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Investigations by HM Revenue and Customs into the corporate tax affairs of the UK's largest businesses yielded an extra GBP2.6bn (USD3.3bn) in revenue last year, according to figures obtained by international law firm Pinsent Masons.
The figure covers 2,100 of the UK's largest and most complex businesses, whose tax affairs are overseen by HMRC's Large Business Directorate.
According to Pinsent Masons, although the total amount of additional corporation tax collected has fallen since last year, having fallen by 25 percent from GBP3.5bn, the figures highlight that investigations into corporation tax paid by large businesses are still a rich source of extra revenue for HMRC and remain a key priority area.
The firm noted that part of the reason for a drop in revenue could be the reduction in corporate tax rates. In addition, HMRC could now be either moving on from major cases to those that are potentially less lucrative or it could be moving on to more complex cases that take a longer time to investigate.
Heather Self, Partner at Pinsent Masons, said: "The fall in additional revenue could, however, be an indication of a 'lower-risk' approach to tax planning among large corporates over recent years. Intense media scrutiny and high-profile clamp downs by HMRC have pushed aggressive avoidance strategies off the agenda for many large businesses."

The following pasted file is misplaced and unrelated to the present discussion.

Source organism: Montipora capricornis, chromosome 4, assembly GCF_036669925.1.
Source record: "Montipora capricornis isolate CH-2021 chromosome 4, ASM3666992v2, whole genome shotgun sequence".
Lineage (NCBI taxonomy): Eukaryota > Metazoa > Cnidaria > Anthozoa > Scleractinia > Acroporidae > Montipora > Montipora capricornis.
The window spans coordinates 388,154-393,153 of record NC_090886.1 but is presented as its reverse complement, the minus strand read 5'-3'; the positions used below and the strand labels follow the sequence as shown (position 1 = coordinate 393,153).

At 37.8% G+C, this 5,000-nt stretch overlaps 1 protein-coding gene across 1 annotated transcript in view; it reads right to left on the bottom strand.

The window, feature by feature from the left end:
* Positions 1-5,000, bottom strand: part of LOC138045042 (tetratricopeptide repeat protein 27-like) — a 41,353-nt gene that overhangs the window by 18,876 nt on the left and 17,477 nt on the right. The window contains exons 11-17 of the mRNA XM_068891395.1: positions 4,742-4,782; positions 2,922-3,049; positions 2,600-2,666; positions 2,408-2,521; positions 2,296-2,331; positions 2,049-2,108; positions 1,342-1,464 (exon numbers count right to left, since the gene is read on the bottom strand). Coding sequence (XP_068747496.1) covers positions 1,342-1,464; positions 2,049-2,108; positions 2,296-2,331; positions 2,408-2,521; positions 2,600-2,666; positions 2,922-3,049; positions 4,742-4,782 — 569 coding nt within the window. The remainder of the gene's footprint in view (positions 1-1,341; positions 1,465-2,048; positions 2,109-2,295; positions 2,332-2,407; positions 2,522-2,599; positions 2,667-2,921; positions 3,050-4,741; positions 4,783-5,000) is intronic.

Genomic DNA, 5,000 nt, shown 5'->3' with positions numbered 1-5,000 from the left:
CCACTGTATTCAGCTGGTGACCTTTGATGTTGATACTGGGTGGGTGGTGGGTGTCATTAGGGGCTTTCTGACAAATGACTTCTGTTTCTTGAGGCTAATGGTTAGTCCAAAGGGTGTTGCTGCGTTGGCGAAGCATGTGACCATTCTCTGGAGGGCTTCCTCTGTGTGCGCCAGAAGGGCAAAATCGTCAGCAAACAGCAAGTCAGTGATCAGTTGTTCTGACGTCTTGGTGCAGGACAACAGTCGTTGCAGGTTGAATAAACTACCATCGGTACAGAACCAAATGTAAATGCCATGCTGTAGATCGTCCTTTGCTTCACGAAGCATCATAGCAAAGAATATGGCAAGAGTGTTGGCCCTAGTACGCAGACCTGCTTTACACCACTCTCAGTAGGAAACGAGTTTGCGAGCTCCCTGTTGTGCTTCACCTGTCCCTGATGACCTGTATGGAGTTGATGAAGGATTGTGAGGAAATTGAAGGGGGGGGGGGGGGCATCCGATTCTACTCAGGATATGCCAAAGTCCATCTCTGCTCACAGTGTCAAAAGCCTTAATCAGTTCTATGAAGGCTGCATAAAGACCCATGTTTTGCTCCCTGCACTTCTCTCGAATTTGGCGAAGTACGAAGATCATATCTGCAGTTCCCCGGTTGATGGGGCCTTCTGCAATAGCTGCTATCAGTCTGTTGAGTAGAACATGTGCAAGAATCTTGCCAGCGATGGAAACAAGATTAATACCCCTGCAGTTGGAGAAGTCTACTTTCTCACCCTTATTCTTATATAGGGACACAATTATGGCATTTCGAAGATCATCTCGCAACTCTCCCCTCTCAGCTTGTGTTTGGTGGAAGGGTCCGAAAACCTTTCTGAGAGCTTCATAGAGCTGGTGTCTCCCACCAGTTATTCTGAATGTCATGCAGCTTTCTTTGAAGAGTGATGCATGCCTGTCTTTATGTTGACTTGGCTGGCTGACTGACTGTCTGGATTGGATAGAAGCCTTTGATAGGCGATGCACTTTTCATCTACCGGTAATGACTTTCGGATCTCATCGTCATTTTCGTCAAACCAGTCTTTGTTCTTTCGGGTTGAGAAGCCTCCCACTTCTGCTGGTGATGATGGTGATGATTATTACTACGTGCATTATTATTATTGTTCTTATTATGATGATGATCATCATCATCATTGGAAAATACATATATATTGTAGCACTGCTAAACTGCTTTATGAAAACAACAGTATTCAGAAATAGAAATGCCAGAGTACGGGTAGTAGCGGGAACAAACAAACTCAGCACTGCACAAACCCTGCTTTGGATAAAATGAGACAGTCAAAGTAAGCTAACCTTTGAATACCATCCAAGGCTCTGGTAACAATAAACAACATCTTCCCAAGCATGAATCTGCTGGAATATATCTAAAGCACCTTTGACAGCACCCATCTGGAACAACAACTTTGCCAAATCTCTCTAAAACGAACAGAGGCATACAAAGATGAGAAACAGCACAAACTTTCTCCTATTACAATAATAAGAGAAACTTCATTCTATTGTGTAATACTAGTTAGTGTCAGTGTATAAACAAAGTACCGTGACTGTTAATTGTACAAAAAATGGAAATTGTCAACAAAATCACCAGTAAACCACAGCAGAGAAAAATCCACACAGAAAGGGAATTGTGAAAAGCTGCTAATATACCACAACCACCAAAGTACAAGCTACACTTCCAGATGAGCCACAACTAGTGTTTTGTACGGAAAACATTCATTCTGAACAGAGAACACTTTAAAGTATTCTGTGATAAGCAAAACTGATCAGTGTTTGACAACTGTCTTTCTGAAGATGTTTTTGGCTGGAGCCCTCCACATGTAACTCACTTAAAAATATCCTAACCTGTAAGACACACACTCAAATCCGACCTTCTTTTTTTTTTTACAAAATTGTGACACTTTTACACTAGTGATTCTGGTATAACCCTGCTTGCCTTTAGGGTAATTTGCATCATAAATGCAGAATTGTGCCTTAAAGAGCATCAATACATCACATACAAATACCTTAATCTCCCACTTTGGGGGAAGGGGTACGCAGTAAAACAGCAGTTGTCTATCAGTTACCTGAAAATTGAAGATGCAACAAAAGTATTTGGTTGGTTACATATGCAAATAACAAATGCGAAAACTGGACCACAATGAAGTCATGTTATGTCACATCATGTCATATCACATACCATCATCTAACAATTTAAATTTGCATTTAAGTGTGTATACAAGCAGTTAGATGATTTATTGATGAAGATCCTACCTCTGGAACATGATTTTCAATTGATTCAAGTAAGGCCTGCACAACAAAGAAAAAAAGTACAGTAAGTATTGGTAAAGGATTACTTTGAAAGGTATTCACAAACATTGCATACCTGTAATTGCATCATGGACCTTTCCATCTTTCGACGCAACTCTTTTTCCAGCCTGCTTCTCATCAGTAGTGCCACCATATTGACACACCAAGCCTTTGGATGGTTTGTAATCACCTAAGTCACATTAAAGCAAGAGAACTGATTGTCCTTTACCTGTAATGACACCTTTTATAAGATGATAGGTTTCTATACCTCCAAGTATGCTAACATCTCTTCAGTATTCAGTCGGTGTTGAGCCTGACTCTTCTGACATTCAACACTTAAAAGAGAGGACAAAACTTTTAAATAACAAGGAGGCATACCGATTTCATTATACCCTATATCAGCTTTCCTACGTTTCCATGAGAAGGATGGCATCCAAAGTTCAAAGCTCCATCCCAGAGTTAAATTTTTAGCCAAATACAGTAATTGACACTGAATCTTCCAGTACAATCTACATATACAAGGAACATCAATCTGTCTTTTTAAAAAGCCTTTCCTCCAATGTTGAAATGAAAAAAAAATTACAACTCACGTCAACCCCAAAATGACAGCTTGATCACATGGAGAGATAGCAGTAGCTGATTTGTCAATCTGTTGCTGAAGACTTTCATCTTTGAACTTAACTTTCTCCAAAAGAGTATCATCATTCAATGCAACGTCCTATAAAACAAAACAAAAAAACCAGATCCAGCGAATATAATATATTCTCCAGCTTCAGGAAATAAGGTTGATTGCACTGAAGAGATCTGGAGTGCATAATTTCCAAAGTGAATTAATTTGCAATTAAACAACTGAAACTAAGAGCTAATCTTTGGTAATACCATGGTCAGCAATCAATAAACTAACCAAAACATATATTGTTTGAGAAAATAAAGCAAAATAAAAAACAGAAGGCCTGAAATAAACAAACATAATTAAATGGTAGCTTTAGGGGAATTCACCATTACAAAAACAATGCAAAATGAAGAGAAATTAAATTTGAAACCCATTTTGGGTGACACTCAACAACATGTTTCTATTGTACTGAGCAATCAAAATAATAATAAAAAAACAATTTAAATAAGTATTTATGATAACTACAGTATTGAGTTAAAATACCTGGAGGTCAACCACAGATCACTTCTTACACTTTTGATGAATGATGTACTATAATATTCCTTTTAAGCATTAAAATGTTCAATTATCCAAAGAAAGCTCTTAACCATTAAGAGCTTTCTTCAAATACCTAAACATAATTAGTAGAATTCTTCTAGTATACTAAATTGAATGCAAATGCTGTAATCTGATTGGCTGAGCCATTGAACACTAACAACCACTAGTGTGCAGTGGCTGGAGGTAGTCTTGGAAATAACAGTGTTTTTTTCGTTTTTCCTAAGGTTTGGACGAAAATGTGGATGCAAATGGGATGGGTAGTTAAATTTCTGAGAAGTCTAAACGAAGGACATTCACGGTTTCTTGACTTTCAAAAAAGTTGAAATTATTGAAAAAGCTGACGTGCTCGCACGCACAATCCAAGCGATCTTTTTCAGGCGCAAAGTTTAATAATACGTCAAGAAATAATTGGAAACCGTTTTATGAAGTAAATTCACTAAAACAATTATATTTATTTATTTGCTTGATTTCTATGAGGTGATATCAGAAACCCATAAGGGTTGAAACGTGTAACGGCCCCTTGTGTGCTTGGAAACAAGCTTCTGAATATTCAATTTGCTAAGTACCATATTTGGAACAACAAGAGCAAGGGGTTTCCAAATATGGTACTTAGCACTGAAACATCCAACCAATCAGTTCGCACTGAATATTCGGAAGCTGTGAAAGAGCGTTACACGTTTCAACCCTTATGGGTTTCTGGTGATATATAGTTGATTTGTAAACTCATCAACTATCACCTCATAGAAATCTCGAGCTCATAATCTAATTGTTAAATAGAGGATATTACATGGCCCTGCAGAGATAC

She added: "We are seeing HMRC taking a more aggressive stance in relation to commercial transactions which were once seen as routine planning. The issues tend to be less clear cut, which can make them more difficult for HMRC to tackle. The UK Government is keen to be seen to be leading the way in the fight against tax avoidance by multinationals and is implementing proposals made by the OECD sooner than most countries."
The firm reported in November that the "tax under consideration" by HMRC for transfer pricing increased by 60 percent in the last year, to GBP3.8bn. Tax under consideration is an estimate of the maximum potential additional tax liability across all open inquiries but before any investigations have been completed.
Heather Self said: "Transfer pricing disputes are complex and typically take a long time to resolve. However, over the next few years we are likely to see some of the tax currently under consideration in relation to transfer pricing feeding through into the tax collected statistics. The UK Government is keen to be seen to be leading the way in the fight against tax avoidance by multinationals and is implementing proposals made by the OECD sooner than most countries. HMRC and the Treasury are therefore likely to be under pressure to show that they are taking a tough line with big corporates. It appears that HMRC is getting bolder at challenging the amount of profit of multinationals which should be allocated to UK economic activities. This is likely to result in higher corporation tax compliance yields in the future.
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